They are violent. They have weapons. They are spattered with the blood of those they have killed on their way to the top of the tower.

When they break into her room, they are expecting to find a lonely girl. They are expecting to find the one the old man calls “the Lamb.”

It is a nice day and the roof has been retracted.

They were not expecting me.

The world goes red.

Gunfire goes off and I immediately move so that I am in front of her. The bullets dig into my body but when the world is red, I feel no pain. My wings are wrapped around her as she crouches in my embrace.

I will keep her safe.

The gunfire comes to a stop. They duck behind cover, out of sight. Rising from my crouch, I turn and dive across the room, scattering tables and chairs as I go. Reaching the first intruder, I grab his gun hand and squeeze, ignoring the scream of pain as his bones snap under the pressure. Taking a firm grip on his arm, I throw him at the window and he flies through it, his scream dwindling as he falls.

The second intruder has pulled out a pistol and is firing at me. I shrug off the shots as I move toward him and grab him around the waist. He follows his friend out the window.

When I turn, the third man is standing behind her with a knife at her throat. He is speaking quickly and he is scared. She takes advantage of his momentary distraction to bite down on the arm across her neck. He shouts with pain and surprise as he shoves her back. He slaps her across the face with the back of his hand and she falls away.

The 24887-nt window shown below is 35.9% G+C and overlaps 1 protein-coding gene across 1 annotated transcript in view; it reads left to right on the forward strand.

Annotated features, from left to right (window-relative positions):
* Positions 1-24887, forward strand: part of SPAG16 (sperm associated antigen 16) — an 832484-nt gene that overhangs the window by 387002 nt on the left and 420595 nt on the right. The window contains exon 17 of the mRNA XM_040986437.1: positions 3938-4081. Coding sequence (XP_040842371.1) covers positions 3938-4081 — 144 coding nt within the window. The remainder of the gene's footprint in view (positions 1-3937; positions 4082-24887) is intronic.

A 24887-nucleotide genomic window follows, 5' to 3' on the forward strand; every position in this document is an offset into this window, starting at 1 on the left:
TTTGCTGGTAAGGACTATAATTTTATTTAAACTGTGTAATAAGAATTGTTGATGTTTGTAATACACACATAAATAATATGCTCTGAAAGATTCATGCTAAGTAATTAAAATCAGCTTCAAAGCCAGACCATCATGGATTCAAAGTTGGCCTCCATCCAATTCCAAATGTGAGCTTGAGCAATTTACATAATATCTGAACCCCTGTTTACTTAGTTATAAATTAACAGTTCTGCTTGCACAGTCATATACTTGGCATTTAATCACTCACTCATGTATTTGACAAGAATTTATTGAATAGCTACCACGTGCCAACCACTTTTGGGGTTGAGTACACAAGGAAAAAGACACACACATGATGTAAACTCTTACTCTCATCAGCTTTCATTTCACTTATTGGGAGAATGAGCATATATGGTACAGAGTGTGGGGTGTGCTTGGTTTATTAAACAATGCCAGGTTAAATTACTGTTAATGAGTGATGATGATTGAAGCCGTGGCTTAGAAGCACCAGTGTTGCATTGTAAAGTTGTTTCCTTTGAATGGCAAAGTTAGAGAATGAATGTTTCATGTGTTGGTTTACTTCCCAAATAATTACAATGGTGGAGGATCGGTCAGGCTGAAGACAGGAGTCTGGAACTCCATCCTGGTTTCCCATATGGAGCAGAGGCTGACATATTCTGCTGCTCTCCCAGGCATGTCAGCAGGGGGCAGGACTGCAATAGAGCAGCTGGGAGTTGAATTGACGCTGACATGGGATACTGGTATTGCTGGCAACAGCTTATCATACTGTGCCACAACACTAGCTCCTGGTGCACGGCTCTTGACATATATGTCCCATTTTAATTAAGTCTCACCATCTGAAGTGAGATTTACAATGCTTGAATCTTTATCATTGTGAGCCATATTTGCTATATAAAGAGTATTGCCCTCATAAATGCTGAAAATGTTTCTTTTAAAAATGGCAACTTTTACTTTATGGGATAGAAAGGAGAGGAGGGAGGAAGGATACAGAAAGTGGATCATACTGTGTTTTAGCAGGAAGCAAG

I grab the handles of my wings and give them a powerful pull, flapping them once. The wind hurls him back against the wall, dazing him. I lunge across the room, crossing the distance in a blink, and striking out with a massive fist.

There is a moment of impact, then a bright red spot where his head used to be.

All is quiet. I turn to look at her. Save for a bright red mark on her cheek, she is unharmed.

The world goes yellow.

There is a look of horror on her face as she looks at me. This look never used to be there.

The look she gives me is not the important thing.

The important thing is that she is safe.




She is eighteen years old and she is asking me to let her go. She is earnest and compelling. She believes that she is old enough to take care of herself now. She has read of the world in the books I have brought her over the years and she wishes to go there. She wants to be part of it.
I look at her and tilt my head. This used to make her smile but it does not work. She tries to move past me but I shift so that I am blocking the door. She starts to plead. She is crying and begins to hit me with her fists.

What is left of my heart breaks within my mechanical chest but I do not budge. I cannot let her leave the tower. The tower is home. The tower is safe.

The old man has been right about everything so far. It is only a matter of time before his predictions of the False Shepherd come true as well. A man will come to the city, a dangerous man. He will try to take her away from the tower. He will try to take her away from me.

She will not be safe.

I must not let this happen. The old man trusts me with her safety. I have lost her once before and he has given me a second chance to protect her. He knows that I will not fail.

I let her hit me until she tires herself out. She tells me that she hates me and runs away, slamming the door as she locks herself in her room.

She did not mean what she said. Soon, she will come out of her room and be happy. Things will return to normal then. She is upset right now but I am doing what must be done.

I cannot let her down.




She is twenty years old and the False Shepherd has come.